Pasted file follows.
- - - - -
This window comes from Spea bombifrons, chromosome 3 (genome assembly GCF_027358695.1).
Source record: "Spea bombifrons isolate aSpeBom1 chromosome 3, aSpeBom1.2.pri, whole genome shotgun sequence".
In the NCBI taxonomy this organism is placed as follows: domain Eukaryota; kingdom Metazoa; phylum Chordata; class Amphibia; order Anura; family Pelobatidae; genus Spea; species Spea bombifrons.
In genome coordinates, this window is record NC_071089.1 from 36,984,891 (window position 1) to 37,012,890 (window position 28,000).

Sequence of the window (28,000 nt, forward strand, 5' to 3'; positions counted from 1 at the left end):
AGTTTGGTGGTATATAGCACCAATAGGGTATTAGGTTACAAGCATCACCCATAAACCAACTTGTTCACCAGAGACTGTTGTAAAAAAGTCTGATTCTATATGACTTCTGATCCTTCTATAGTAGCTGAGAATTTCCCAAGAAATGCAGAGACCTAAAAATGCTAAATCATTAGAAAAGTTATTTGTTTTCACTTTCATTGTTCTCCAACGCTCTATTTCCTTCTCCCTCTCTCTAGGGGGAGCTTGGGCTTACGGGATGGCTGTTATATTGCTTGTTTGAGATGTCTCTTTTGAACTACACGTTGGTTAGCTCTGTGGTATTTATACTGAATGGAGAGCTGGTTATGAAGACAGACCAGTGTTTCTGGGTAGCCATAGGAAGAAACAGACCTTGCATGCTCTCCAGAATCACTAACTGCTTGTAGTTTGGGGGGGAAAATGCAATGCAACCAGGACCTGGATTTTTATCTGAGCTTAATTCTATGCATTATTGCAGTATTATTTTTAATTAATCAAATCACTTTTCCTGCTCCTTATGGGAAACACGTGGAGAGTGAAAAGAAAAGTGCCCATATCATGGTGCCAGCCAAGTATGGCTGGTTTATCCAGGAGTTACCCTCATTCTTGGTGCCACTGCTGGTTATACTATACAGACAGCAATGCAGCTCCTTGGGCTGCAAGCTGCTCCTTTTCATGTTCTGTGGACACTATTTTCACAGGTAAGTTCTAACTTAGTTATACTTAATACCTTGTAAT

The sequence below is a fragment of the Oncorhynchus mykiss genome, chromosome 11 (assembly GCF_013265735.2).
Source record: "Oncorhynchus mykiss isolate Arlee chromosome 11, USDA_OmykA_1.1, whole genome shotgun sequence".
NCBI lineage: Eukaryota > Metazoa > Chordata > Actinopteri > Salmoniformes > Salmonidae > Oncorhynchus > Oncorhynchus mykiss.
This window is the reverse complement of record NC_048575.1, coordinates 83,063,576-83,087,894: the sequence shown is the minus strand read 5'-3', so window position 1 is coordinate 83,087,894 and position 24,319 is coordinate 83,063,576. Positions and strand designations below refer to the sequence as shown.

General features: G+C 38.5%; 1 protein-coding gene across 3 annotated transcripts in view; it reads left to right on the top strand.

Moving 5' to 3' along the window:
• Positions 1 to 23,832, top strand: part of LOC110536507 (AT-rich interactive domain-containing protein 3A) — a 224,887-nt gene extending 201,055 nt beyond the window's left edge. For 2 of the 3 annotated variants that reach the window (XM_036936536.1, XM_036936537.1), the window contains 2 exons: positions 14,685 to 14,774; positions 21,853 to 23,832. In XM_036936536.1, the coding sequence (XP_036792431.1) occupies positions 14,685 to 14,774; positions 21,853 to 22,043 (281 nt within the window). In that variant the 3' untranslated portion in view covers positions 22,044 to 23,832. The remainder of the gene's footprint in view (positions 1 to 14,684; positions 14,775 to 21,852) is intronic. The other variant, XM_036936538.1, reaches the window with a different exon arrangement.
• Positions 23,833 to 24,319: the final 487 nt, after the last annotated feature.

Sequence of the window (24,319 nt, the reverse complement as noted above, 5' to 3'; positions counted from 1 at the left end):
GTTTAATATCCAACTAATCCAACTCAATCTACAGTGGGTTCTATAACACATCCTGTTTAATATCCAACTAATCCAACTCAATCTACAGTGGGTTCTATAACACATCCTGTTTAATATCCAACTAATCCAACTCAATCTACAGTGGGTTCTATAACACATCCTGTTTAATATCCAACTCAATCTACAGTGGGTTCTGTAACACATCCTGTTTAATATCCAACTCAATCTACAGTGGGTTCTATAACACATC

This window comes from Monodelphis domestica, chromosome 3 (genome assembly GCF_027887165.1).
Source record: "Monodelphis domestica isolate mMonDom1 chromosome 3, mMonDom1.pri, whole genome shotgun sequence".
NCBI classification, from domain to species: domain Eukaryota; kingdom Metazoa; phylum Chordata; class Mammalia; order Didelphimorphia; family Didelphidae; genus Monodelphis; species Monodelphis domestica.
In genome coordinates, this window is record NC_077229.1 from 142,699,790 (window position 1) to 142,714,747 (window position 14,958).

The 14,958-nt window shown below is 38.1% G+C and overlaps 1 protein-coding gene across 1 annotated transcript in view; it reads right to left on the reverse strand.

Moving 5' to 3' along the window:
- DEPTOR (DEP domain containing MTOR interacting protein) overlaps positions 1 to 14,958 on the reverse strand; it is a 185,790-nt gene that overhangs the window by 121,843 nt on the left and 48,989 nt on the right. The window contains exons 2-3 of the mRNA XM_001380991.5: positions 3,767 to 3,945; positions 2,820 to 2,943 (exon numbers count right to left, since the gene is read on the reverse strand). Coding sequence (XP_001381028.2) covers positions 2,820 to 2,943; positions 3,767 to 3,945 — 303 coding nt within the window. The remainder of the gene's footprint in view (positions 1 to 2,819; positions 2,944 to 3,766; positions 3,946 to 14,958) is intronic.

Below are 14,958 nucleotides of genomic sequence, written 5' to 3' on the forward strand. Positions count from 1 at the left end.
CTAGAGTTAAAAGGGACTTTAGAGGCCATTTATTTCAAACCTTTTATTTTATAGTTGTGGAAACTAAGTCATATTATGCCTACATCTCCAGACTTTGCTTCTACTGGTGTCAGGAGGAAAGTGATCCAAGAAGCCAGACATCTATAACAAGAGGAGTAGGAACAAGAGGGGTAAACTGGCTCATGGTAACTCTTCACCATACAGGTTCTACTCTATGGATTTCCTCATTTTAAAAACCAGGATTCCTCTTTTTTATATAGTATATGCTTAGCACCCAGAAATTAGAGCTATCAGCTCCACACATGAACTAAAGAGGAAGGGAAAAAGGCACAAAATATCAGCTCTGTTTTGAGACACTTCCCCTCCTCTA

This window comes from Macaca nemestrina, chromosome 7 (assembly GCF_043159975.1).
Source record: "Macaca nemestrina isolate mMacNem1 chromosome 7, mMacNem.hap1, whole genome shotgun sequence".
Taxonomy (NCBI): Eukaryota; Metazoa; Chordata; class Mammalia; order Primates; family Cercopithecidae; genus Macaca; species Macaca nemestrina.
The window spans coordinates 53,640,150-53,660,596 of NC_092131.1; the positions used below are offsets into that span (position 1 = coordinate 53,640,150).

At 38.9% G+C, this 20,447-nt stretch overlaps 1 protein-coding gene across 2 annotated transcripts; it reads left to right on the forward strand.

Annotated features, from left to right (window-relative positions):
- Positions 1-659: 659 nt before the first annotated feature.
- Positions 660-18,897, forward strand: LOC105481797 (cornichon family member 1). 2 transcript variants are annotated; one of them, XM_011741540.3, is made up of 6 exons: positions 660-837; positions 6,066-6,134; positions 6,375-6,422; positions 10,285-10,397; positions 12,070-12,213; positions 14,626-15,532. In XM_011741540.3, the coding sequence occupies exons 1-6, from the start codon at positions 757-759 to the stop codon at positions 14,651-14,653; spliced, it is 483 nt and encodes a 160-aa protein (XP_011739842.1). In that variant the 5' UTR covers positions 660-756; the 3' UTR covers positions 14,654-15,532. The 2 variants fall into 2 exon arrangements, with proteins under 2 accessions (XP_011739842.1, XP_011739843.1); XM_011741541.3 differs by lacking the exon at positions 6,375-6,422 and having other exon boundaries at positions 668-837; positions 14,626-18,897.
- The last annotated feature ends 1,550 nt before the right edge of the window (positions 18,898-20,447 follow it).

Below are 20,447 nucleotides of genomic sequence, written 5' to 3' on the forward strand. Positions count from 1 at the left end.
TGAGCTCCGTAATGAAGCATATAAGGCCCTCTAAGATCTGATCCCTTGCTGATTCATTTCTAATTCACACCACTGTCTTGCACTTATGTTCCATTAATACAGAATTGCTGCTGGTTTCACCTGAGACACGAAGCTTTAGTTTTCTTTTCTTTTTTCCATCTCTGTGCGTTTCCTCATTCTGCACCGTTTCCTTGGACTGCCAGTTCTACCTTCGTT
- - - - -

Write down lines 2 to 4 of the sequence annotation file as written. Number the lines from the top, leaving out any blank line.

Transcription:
Source record: "Spea bombifrons isolate aSpeBom1 chromosome 3, aSpeBom1.2.pri, whole genome shotgun sequence".
In the NCBI taxonomy this organism is placed as follows: domain Eukaryota; kingdom Metazoa; phylum Chordata; class Amphibia; order Anura; family Pelobatidae; genus Spea; species Spea bombifrons.
In genome coordinates, this window is record NC_071089.1 from 36,984,891 (window position 1) to 37,012,890 (window position 28,000).